Australia 285 for 2 (Finch 153*, Khawaja 88) beat Pakistan 284 for 7 (Rizwan 115, Malik 60) by eight wickets
It wasn’t just the same venue; the manner in which the second ODI transpired was strikingly similar to the one that panned out on Friday. Deciding to bat first after winning the toss, Pakistan anchored their innings around a hundred from a top order player – this time it was Mohammad Rizwan – and posted 284, four more than the palpably inadequate 280 they had managed in the first ODI. Once more, Australia demonstrated this to be woefully short of what might have challenged them, an unbeaten career-best 153 from Aaron Finch and an opening stand of 209 with Usman Khawaja allowing them to canter to their second consecutive eight-wicket win.
The only deviation from the first game was the chase contained even less drama than in the first ODI. Whereas Khawaja had fallen relatively cheaply then, the opening partnership this time was colossal in the face of another uninspired bowling effort from Pakistan. Finch and Khawaja amassed 209 and rarely did Pakistan threaten to break through; the ball spun very little for Yasir Shah and Imad Wasim and swung even less for the quicker bowlers.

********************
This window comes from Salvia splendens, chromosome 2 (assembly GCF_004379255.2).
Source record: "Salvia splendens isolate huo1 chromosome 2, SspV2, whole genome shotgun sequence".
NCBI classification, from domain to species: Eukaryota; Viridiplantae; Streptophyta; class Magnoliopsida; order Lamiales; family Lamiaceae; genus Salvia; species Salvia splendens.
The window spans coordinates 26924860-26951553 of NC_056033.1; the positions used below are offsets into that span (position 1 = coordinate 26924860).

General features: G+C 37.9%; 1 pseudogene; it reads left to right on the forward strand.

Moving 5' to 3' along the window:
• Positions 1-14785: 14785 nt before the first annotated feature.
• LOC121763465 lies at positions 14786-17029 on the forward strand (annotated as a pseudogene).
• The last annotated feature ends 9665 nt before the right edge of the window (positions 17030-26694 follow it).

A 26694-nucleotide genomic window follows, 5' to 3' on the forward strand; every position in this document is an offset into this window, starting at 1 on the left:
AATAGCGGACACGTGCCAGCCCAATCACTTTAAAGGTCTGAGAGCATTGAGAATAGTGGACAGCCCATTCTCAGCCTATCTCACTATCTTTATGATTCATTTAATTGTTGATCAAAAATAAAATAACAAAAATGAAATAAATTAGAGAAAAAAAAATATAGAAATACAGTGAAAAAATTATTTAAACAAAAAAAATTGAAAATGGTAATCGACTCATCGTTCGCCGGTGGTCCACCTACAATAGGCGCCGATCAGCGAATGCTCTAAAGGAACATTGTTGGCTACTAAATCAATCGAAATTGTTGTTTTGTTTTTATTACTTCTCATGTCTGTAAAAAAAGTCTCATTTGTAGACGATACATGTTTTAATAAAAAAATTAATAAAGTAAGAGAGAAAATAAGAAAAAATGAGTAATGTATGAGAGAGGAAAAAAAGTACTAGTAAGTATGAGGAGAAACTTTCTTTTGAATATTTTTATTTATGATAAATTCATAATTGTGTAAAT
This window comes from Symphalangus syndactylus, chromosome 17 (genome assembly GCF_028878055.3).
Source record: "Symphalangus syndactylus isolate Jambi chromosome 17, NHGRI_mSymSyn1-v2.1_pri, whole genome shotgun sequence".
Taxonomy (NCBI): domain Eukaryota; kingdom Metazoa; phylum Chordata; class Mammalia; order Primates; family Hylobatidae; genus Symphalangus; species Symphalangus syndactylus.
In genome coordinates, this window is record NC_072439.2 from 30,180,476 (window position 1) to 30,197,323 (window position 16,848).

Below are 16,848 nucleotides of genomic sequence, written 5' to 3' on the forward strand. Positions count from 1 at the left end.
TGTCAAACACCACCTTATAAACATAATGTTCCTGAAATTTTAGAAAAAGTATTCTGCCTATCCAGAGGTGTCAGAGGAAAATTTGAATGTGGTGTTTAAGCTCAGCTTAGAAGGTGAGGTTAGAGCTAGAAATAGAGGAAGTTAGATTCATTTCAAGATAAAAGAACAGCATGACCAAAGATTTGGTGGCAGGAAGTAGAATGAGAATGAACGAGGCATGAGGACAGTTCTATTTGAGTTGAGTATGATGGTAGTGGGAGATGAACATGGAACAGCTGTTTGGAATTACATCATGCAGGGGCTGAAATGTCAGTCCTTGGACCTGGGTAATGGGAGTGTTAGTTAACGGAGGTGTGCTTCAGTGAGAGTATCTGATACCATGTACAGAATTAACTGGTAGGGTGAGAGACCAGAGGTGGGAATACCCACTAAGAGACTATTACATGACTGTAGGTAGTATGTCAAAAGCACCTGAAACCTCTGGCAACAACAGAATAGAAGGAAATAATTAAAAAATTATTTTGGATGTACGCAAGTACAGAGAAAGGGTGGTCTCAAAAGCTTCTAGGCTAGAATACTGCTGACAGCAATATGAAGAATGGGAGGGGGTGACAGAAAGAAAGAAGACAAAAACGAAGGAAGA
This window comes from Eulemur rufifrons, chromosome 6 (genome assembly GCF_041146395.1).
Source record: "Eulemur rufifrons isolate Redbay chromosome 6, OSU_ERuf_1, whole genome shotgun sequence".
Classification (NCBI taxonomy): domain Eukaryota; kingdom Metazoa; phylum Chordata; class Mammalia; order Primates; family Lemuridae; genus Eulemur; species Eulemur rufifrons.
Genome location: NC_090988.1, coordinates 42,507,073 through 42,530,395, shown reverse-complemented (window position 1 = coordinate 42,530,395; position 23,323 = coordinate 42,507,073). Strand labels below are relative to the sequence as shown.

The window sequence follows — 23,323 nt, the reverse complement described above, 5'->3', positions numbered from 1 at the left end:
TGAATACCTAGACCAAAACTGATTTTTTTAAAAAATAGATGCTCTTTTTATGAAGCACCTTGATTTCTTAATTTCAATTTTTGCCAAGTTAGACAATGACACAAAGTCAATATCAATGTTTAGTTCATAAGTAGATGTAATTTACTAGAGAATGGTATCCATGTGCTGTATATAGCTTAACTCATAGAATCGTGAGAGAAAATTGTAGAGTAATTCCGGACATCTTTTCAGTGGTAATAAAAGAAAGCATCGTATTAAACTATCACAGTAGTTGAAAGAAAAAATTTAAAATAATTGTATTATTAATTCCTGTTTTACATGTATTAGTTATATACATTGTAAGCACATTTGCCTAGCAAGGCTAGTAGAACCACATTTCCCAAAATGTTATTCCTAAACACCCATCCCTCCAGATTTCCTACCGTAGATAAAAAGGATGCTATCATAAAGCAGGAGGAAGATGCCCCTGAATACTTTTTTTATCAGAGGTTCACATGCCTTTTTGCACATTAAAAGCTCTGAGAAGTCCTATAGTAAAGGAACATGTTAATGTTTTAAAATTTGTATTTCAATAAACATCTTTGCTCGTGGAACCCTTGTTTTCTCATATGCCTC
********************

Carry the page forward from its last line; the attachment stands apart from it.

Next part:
While Khawaja was the more prolific partner during the Powerplay, Finch came to life from the moment he lofted Yasir for six off the first ball of the sixteenth over. Till then, he had 28 off 43 balls but, as if the effect of a sedative had been neutralised by one stroke, he sprang to life. He completed his half-century just 14 balls later, and bludgeoned Yasir for two sixes and a four in the over that followed, and a further six and four off Imad right after. That put any qualms about the run rate to bed, and the chase was every bit a canter as the first match after that.